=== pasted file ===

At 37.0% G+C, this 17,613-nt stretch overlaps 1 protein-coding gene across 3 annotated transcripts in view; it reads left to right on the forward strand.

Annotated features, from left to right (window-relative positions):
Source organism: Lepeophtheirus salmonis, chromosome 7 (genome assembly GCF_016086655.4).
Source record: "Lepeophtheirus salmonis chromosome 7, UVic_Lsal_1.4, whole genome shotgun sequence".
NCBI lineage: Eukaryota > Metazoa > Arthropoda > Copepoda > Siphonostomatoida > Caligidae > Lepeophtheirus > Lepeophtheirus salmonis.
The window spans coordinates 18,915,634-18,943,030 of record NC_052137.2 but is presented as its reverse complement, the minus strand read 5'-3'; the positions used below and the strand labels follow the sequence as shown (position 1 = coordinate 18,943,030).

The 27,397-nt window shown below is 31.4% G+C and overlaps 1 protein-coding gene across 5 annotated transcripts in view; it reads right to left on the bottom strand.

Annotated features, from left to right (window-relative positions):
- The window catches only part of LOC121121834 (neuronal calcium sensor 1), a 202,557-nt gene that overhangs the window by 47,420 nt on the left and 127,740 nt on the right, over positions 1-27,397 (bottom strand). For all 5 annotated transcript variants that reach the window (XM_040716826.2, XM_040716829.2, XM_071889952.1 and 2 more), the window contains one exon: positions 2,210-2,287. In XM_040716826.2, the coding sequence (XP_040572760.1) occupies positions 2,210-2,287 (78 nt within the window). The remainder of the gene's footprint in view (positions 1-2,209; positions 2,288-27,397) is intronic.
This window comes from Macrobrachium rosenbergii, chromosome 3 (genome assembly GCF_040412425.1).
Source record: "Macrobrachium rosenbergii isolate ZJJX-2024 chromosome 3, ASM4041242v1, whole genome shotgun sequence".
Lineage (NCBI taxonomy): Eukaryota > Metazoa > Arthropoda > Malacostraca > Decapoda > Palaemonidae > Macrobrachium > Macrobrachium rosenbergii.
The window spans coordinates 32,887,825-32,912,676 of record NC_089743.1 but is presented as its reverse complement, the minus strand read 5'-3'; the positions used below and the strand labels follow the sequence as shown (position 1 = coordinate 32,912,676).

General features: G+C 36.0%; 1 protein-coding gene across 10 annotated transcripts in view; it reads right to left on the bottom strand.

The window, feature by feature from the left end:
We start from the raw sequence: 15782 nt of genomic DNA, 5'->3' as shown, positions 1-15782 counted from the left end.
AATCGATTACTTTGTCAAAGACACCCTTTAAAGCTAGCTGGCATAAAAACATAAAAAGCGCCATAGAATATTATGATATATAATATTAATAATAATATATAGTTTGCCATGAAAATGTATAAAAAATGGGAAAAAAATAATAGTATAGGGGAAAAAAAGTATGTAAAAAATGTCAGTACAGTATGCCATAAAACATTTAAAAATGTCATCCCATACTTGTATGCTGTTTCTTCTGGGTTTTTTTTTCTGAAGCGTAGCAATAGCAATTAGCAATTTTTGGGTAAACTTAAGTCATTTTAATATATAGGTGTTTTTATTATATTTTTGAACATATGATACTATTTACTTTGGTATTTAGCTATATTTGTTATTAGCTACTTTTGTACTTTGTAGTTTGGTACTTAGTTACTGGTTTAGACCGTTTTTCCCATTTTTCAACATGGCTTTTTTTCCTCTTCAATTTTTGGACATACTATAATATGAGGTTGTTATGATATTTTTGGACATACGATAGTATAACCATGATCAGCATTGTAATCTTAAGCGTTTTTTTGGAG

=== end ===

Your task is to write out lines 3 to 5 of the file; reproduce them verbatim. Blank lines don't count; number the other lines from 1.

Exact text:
Source organism: Lepeophtheirus salmonis, chromosome 7 (genome assembly GCF_016086655.4).
Source record: "Lepeophtheirus salmonis chromosome 7, UVic_Lsal_1.4, whole genome shotgun sequence".
NCBI lineage: Eukaryota > Metazoa > Arthropoda > Copepoda > Siphonostomatoida > Caligidae > Lepeophtheirus > Lepeophtheirus salmonis.